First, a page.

The Conconi Test is a relatively simple field test which measures the heart rate at different predefined intensity levels, which can be used to estimate Anaerobic Threshold, a point at which the body predominately uses the anaerobic energy system. It is also known as the ramp test. The Conconi Test was first described by Italian Sport Scientist Francesco Conconi in 1982 (Conconi et al. 1982).
purpose: to determine the heart rate at the anaerobic threshold for setting training zones.
equipment required: stopwatch, heart rate monitor (with recording and recall function), running track or exercise equipment.
pre-test: Explain the test procedures to the subject. Perform screening of health risks and obtain informed consent. Prepare forms and record basic information such as age, height, body weight, gender, test conditions. See more details of pre-test procedures.
procedure: This test can be conducted on any equipment or during any exercise mode. Start at an easy pace, then at pre-determined intervals increase the workload. Record your heart rate at the end of each speed/workload level. Continue exercising until exhaustion.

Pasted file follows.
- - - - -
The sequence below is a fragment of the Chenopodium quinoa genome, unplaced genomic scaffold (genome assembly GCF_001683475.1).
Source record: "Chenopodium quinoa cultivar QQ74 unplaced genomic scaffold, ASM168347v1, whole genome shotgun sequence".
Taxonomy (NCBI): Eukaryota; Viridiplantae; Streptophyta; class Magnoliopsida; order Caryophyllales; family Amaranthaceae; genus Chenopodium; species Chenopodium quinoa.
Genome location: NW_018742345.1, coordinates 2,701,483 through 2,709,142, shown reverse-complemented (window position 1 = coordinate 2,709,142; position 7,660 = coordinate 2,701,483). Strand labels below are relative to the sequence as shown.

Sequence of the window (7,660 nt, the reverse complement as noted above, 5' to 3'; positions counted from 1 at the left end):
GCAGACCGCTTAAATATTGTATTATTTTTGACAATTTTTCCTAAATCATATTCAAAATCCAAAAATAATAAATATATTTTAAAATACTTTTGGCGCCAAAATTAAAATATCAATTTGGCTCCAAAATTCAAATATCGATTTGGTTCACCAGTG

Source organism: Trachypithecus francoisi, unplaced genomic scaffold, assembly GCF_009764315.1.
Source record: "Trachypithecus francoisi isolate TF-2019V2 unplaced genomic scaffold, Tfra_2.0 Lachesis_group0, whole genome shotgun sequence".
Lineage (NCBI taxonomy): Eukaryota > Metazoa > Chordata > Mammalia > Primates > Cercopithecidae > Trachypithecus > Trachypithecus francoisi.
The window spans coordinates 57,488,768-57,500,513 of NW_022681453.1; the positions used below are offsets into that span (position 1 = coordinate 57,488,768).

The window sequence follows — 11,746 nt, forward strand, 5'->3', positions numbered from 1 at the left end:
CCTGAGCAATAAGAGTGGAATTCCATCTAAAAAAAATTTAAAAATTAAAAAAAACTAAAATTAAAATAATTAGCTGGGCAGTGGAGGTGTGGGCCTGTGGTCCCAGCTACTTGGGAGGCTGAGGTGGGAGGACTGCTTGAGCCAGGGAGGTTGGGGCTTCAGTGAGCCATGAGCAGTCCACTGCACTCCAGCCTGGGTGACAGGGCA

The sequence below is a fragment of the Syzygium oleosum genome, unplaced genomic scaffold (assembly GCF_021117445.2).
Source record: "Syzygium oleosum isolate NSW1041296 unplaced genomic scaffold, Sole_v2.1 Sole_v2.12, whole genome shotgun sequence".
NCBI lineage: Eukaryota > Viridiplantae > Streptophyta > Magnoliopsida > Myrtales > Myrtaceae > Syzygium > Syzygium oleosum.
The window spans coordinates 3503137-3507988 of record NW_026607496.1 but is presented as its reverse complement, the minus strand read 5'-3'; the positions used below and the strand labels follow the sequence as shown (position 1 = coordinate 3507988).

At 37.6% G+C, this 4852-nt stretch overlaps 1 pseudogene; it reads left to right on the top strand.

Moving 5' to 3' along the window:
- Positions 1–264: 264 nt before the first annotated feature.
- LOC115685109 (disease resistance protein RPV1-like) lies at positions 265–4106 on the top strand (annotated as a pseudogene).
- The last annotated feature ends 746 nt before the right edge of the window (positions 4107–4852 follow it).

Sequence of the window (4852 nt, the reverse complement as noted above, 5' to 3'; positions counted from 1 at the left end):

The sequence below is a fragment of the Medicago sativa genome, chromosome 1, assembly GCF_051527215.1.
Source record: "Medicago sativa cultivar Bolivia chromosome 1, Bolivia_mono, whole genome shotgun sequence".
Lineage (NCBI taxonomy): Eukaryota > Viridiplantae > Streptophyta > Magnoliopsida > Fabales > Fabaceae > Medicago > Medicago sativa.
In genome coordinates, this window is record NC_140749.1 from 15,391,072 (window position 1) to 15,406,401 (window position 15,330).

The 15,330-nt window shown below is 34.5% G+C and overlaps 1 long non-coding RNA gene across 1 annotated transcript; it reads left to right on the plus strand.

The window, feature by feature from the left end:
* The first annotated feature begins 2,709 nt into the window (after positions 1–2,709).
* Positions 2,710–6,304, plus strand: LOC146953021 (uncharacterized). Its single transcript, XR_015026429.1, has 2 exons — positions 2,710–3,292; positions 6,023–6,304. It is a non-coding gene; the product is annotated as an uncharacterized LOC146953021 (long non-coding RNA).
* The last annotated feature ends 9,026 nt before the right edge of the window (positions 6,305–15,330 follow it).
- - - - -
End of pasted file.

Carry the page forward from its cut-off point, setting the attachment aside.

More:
scoring: Plot the heart rate over speed/workload as a graph. Connect the points with a line. Initially the heart rate and workload graph should be linear. At a high intensity, the point where the line bends corresponds to your anaerobic threshold. Record your heart rate and workload at this point on the graph.
accuracy: This test assumes that the anaerobic threshold is related to a deflection point on the heart rate/intensity graph. Subsequent studies have found that the deflection point in heart rate only occurs in a certain individuals and that when it does, it significantly overestimates directly measured lactate threshold.
target population: endurance athletes (middle/long distance runners, cyclists, triathletes, rowers)
comments: Even if the anaerobic threshold level is not an accurate measure, you can use this test to look at improvements in fitness as your heart rate at each workload should decrease as you get fitter. You can also get a measure of your maximum heart rate from this test.
- Conconi, F., M. Ferrrari, P. G. Ziglio, P. Droghetti, and L. Codeca. Determination of the anaerobic threshold by a noninvasive field test in runners. J. Appl. Physiol. 1982, 52: 862-873.
- Ballarin, E., C. Borsetto, M. Cellini, M. Patracchini, P. Vitiello, P. G. Ziglio, and F. Conconi. Adaptation of the "Conconi test" to children and adolescents. Int. J. Sports Med. 1989, 10: 334-338.
- Conconi, F., G. Grazze, I. Casoni, C. Guglielmini, C. Borsetto, E. Ballarin, G. Mazzoni, M. Patracchini, and F. Manfredini. The Conconi test: methodology after 12 years of application. Int. J. Sports Med. 1996, 17: 509-519
- Mader Test — determination of aerobic and anaerobic thresholds using blood lactate measures during an incremental exercise test.
- Measuring Anaerobic Threshold
- anaerobic capacity tests